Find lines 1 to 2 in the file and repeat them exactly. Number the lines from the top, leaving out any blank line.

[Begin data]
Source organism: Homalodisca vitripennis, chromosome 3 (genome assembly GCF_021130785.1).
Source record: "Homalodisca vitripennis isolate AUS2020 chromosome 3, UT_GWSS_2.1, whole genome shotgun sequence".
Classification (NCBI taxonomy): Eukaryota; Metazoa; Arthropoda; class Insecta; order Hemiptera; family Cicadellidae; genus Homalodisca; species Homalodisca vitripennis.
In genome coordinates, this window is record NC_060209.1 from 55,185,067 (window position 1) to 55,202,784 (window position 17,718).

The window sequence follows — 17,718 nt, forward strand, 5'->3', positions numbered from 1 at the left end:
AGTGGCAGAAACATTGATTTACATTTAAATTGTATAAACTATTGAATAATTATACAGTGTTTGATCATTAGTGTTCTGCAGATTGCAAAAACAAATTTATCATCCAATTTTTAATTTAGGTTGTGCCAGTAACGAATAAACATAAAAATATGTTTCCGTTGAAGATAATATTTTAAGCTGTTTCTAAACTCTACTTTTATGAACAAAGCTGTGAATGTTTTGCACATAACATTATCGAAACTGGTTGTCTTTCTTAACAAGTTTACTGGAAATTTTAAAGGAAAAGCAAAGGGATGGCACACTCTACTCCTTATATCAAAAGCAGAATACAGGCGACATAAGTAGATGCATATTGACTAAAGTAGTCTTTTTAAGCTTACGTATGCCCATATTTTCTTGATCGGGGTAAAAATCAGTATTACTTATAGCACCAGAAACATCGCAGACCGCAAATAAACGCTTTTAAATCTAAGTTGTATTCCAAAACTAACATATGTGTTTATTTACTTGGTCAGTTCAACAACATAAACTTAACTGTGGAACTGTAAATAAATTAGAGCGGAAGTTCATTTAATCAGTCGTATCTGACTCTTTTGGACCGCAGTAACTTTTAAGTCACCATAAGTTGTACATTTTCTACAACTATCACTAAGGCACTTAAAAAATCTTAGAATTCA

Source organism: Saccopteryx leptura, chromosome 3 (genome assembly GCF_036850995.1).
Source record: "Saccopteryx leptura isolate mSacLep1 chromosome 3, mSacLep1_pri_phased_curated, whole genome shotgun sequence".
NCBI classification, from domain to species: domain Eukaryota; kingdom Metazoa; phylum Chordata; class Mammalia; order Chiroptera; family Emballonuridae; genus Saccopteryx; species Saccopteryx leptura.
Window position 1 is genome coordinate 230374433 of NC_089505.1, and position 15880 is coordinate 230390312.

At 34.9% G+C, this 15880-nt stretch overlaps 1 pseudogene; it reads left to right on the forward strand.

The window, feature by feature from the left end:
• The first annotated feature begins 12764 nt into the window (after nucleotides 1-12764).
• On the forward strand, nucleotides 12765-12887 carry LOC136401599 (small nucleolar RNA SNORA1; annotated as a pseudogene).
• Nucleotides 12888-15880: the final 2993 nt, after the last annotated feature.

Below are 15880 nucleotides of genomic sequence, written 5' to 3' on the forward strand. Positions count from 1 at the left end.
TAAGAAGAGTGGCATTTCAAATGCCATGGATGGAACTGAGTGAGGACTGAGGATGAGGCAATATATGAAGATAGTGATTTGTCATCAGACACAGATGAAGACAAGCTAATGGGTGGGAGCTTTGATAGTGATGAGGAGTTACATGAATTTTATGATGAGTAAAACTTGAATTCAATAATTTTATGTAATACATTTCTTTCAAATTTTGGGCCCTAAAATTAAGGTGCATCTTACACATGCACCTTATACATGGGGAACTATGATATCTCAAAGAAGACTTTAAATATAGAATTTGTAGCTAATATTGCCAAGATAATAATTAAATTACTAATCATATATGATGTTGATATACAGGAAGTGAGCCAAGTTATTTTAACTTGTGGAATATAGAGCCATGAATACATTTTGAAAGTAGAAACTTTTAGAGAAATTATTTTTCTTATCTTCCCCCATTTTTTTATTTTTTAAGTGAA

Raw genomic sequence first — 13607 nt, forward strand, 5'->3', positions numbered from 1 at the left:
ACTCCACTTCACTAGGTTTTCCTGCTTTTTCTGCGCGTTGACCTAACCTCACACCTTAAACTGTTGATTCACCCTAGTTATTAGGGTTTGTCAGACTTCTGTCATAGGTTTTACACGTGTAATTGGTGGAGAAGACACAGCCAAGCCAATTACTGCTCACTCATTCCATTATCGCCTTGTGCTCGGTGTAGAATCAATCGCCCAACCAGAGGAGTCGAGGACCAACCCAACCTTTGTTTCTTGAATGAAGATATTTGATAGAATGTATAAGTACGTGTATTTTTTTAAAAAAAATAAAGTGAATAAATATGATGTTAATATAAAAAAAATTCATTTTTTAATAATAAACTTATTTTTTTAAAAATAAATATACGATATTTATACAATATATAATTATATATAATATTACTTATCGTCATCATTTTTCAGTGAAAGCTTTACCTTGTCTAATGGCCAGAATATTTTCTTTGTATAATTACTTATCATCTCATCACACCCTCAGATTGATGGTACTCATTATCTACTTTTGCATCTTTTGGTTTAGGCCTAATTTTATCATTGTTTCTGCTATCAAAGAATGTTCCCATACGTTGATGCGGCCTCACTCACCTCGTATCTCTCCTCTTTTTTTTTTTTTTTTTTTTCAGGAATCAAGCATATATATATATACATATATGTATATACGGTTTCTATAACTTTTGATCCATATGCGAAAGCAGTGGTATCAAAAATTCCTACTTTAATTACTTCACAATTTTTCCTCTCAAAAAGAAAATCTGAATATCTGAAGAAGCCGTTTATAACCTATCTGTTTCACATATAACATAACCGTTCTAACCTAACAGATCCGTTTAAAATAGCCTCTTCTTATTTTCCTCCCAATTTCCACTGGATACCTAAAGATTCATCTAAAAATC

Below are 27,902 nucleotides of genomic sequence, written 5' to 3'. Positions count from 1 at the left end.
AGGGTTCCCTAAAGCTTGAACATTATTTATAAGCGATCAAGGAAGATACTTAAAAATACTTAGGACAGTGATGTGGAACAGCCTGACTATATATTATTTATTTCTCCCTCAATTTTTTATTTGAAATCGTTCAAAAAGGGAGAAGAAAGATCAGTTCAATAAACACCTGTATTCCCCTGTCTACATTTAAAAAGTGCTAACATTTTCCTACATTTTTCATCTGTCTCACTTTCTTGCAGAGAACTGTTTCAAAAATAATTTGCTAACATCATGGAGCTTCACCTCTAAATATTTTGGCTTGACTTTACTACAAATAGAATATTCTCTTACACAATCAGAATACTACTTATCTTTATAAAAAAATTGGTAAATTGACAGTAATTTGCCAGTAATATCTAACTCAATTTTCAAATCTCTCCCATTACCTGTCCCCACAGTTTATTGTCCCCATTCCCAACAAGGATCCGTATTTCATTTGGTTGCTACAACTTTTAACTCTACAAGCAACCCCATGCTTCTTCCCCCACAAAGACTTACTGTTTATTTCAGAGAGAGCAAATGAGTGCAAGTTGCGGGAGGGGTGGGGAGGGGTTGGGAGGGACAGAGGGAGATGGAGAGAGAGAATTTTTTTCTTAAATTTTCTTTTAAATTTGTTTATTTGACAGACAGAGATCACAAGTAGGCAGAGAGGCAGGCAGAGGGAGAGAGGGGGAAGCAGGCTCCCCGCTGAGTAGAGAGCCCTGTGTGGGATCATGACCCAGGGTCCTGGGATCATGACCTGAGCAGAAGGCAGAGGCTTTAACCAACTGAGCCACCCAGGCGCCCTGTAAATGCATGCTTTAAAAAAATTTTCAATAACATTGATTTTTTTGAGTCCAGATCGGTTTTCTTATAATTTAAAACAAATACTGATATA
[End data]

Source organism: Homalodisca vitripennis, chromosome 3 (genome assembly GCF_021130785.1).
Source record: "Homalodisca vitripennis isolate AUS2020 chromosome 3, UT_GWSS_2.1, whole genome shotgun sequence".